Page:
He is built like a prize fighter, he is articulate and humble. His body is decorated with a lifetime of ink and if the lighting is favorable he resembles a young Vin Diesel.
In another lifetime maybe he could have been an action movie star too.
But this isn’t another lifetime and the only film he might’ve starred in was Crime Watch.
John* admits he has been in a lot of trouble in his life.
He started out early as a state ward, and reckons the roller doors that appeared on Otara shop fronts in the late 70’s was because of him and his mates.
Now however, John just wants a safe, warm and dry place to sleep.
While traffic flows into the city via the off ramp above, John sits on a double bed his partner is also sleeping on.
The bed takes up half the space of their single room tent.
It is home. Shoes line up on the astroturf at the door and through the vestibule opposite residents can view bright lights, big city.
John is homeless. Not hopeless.
John was released from prison last October and says he has had no help from ‘the system’.
‘Probation, says they are going to help, says John. But it never happens. I don’t know how the system works. I don’t know how to work their system, so I just settled here.”
John says between five and 20 people are now living under a motorway off ramp, behind a chain mail fence cordoning off an otherwise unused space.
“I bring people here who have nowhere to live, says John. We are safe here. I never done this for myself. It’s not about me. I see people and I tell them to come down here.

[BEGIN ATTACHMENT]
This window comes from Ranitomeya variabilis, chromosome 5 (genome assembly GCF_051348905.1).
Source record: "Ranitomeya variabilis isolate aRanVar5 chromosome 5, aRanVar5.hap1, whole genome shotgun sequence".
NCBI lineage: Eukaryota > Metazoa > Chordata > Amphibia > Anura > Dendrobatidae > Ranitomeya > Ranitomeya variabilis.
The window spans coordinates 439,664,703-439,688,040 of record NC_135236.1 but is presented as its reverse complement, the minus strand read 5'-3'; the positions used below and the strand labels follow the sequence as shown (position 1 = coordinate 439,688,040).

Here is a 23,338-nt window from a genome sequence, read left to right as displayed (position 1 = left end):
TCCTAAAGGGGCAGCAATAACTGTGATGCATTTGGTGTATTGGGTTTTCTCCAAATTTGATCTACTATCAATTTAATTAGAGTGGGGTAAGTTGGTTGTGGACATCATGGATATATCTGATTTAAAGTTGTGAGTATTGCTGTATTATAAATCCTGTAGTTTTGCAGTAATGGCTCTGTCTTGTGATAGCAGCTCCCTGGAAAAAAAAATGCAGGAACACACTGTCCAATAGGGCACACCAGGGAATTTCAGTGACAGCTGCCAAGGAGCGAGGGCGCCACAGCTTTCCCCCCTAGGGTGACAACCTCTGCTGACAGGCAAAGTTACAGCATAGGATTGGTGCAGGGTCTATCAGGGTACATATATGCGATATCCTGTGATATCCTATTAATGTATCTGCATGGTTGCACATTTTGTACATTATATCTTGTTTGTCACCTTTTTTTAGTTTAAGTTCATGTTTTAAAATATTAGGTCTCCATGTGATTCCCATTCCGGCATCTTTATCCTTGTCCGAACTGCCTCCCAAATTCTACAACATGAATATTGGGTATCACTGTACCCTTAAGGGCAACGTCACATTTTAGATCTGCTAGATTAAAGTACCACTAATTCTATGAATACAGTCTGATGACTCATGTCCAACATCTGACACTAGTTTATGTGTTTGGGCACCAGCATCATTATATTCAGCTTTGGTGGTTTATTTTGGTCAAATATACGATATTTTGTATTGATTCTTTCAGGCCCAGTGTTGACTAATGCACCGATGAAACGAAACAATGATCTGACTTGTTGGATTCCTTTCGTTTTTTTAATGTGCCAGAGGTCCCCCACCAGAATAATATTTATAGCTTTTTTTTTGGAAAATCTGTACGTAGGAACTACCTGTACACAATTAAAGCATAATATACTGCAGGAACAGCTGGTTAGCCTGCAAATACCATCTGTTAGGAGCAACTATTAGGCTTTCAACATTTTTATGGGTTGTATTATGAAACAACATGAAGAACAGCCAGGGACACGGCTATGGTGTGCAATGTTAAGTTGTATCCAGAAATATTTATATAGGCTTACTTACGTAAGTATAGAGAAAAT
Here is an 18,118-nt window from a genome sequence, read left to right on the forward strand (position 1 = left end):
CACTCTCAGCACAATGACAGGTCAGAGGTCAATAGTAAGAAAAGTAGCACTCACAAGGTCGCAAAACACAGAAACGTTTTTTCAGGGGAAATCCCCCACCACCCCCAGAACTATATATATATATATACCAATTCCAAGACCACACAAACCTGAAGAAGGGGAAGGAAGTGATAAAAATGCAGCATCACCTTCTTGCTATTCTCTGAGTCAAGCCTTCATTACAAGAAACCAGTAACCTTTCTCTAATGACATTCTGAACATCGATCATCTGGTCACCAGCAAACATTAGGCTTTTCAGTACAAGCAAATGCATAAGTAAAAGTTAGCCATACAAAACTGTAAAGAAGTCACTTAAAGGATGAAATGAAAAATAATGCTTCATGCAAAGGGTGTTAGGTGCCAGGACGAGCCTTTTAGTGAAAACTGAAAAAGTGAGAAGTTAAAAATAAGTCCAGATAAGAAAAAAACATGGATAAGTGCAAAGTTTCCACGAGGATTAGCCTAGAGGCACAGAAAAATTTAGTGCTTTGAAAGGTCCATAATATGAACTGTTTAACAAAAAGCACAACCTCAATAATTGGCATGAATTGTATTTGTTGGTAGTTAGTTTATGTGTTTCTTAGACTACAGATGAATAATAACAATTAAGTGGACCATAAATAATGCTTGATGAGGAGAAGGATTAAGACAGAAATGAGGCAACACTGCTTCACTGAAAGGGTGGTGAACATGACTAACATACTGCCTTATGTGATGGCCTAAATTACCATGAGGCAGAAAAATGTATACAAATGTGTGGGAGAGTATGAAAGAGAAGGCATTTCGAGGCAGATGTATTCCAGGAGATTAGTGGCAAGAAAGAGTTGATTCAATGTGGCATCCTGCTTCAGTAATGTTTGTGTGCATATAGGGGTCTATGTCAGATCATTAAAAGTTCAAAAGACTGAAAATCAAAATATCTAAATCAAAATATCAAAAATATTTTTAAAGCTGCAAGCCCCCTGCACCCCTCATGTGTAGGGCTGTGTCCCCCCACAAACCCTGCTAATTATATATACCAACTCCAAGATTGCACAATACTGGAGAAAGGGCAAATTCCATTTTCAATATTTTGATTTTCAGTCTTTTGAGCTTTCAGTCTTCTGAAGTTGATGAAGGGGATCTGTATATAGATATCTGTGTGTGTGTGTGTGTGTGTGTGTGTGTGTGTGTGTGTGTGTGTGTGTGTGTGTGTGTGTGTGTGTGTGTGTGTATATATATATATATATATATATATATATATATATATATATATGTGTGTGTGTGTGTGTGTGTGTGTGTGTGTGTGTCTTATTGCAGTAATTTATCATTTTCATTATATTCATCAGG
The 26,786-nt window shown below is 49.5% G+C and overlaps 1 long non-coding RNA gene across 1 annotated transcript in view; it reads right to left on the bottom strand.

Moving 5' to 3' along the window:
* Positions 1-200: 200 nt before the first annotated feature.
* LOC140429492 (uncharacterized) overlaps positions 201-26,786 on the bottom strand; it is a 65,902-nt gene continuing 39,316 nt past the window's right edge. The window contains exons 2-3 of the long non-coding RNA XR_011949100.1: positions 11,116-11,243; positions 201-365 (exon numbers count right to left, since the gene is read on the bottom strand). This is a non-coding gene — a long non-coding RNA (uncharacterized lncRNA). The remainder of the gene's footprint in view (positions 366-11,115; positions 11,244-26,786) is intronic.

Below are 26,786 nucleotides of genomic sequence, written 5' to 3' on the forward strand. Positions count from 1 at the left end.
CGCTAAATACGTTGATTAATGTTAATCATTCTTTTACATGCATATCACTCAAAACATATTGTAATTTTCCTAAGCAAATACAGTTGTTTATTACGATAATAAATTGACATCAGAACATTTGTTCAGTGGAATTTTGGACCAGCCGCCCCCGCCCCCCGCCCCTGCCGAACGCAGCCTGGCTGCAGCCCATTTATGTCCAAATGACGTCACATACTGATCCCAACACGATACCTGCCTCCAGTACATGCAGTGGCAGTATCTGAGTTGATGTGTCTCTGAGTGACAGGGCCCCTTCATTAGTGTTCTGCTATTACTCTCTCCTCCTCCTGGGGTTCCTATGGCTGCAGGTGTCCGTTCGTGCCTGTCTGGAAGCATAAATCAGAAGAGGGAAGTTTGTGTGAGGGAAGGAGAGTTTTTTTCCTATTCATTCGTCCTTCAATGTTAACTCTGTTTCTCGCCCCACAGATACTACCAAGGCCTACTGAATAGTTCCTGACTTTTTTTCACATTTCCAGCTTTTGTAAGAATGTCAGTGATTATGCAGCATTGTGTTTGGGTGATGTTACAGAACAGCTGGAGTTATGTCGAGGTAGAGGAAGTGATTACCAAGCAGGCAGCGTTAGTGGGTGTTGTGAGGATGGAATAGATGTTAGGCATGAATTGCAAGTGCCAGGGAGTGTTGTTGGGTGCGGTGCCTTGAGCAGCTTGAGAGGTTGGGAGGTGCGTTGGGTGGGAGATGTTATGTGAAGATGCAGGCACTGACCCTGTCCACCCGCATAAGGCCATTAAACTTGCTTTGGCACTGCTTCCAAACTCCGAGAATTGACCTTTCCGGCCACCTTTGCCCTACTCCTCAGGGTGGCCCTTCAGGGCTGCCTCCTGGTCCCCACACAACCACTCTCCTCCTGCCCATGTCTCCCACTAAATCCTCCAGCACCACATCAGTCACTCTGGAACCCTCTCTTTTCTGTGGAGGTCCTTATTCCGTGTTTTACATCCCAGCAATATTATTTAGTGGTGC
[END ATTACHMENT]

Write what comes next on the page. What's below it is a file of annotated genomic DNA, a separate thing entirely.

“I don’t know if it was the council guys but some people came and gave us some rubbish bags. I clean up ’cause it keeps me out of trouble,” says John.
John receives $150 each week from Work and Income New Zealand (WINZ) but believes some squatters are receiving as much as $300 per week.
“$150 doesn’t go far,” says John.
Recently John and his small community have been receiving regular visits from police officers at inconvenient intervals day, night, and dawn. John says he believes the police attention is harassment because he is known to them.
“The police came the other night and said I had to pack my stuff up and leave, says John. Where are we meant to go? Do they want us all sleeping on K’ Road? I want my own place. If I had my own place I would stay out of trouble”
A police spokesperson issued the following statement after a request for comment,
Police are not immediately aware of this.
Rough sleeping, begging or being homeless are in themselves not criminal offences, but police are called from time-to-time to deal with issues around matters involving public disorder or complaints about anti-social behaviour in the central city.
Police are continuing to work alongside and have meetings with our partner agencies in our community to find long term solutions for homelessness.
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